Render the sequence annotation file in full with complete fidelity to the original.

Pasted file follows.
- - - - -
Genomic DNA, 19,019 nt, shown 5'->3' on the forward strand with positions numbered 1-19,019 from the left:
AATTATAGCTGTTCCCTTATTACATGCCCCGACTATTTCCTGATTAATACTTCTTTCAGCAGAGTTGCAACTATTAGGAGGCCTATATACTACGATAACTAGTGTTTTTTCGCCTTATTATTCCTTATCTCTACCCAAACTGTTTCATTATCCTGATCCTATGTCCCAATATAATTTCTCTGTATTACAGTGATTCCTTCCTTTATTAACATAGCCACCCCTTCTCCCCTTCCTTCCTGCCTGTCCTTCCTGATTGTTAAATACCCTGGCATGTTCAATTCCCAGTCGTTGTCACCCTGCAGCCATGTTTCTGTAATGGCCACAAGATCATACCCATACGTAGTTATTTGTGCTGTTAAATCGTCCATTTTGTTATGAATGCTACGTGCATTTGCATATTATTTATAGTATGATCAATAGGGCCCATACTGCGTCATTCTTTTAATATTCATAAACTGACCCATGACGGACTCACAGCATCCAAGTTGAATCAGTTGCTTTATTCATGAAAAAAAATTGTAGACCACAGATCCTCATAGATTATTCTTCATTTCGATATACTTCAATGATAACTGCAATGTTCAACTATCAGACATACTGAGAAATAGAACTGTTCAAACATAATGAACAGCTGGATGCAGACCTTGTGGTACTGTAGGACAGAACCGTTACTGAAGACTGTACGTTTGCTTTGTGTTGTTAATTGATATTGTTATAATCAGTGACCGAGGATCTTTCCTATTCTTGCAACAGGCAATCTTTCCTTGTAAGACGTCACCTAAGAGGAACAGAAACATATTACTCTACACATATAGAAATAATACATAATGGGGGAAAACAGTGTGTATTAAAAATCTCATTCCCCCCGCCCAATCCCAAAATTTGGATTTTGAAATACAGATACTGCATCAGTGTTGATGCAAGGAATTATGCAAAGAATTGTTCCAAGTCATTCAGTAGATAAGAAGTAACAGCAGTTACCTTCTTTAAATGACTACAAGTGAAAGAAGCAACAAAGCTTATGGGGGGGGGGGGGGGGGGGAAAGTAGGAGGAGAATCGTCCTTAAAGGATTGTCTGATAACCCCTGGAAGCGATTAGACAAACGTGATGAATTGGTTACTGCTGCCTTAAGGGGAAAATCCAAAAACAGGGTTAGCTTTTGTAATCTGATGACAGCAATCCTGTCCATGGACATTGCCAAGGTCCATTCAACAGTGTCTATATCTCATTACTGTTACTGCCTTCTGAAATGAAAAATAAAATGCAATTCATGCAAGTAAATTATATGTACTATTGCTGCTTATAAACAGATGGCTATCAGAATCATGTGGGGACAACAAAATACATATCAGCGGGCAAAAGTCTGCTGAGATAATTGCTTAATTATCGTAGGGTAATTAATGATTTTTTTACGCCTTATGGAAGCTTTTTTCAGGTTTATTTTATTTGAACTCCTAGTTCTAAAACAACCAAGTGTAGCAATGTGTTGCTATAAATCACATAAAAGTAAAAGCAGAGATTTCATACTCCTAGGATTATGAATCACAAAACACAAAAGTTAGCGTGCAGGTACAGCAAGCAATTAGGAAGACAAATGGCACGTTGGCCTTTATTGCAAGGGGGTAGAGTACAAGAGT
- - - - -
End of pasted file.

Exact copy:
Genomic DNA, 19,019 nt, shown 5'->3' on the forward strand with positions numbered 1-19,019 from the left:
AATTATAGCTGTTCCCTTATTACATGCCCCGACTATTTCCTGATTAATACTTCTTTCAGCAGAGTTGCAACTATTAGGAGGCCTATATACTACGATAACTAGTGTTTTTTCGCCTTATTATTCCTTATCTCTACCCAAACTGTTTCATTATCCTGATCCTATGTCCCAATATAATTTCTCTGTATTACAGTGATTCCTTCCTTTATTAACATAGCCACCCCTTCTCCCCTTCCTTCCTGCCTGTCCTTCCTGATTGTTAAATACCCTGGCATGTTCAATTCCCAGTCGTTGTCACCCTGCAGCCATGTTTCTGTAATGGCCACAAGATCATACCCATACGTAGTTATTTGTGCTGTTAAATCGTCCATTTTGTTATGAATGCTACGTGCATTTGCATATTATTTATAGTATGATCAATAGGGCCCATACTGCGTCATTCTTTTAATATTCATAAACTGACCCATGACGGACTCACAGCATCCAAGTTGAATCAGTTGCTTTATTCATGAAAAAAAATTGTAGACCACAGATCCTCATAGATTATTCTTCATTTCGATATACTTCAATGATAACTGCAATGTTCAACTATCAGACATACTGAGAAATAGAACTGTTCAAACATAATGAACAGCTGGATGCAGACCTTGTGGTACTGTAGGACAGAACCGTTACTGAAGACTGTACGTTTGCTTTGTGTTGTTAATTGATATTGTTATAATCAGTGACCGAGGATCTTTCCTATTCTTGCAACAGGCAATCTTTCCTTGTAAGACGTCACCTAAGAGGAACAGAAACATATTACTCTACACATATAGAAATAATACATAATGGGGGAAAACAGTGTGTATTAAAAATCTCATTCCCCCCGCCCAATCCCAAAATTTGGATTTTGAAATACAGATACTGCATCAGTGTTGATGCAAGGAATTATGCAAAGAATTGTTCCAAGTCATTCAGTAGATAAGAAGTAACAGCAGTTACCTTCTTTAAATGACTACAAGTGAAAGAAGCAACAAAGCTTATGGGGGGGGGGGGGGGGGGGAAAGTAGGAGGAGAATCGTCCTTAAAGGATTGTCTGATAACCCCTGGAAGCGATTAGACAAACGTGATGAATTGGTTACTGCTGCCTTAAGGGGAAAATCCAAAAACAGGGTTAGCTTTTGTAATCTGATGACAGCAATCCTGTCCATGGACATTGCCAAGGTCCATTCAACAGTGTCTATATCTCATTACTGTTACTGCCTTCTGAAATGAAAAATAAAATGCAATTCATGCAAGTAAATTATATGTACTATTGCTGCTTATAAACAGATGGCTATCAGAATCATGTGGGGACAACAAAATACATATCAGCGGGCAAAAGTCTGCTGAGATAATTGCTTAATTATCGTAGGGTAATTAATGATTTTTTTACGCCTTATGGAAGCTTTTTTCAGGTTTATTTTATTTGAACTCCTAGTTCTAAAACAACCAAGTGTAGCAATGTGTTGCTATAAATCACATAAAAGTAAAAGCAGAGATTTCATACTCCTAGGATTATGAATCACAAAACACAAAAGTTAGCGTGCAGGTACAGCAAGCAATTAGGAAGACAAATGGCACGTTGGCCTTTATTGCAAGGGGGTAGAGTACAAGAGT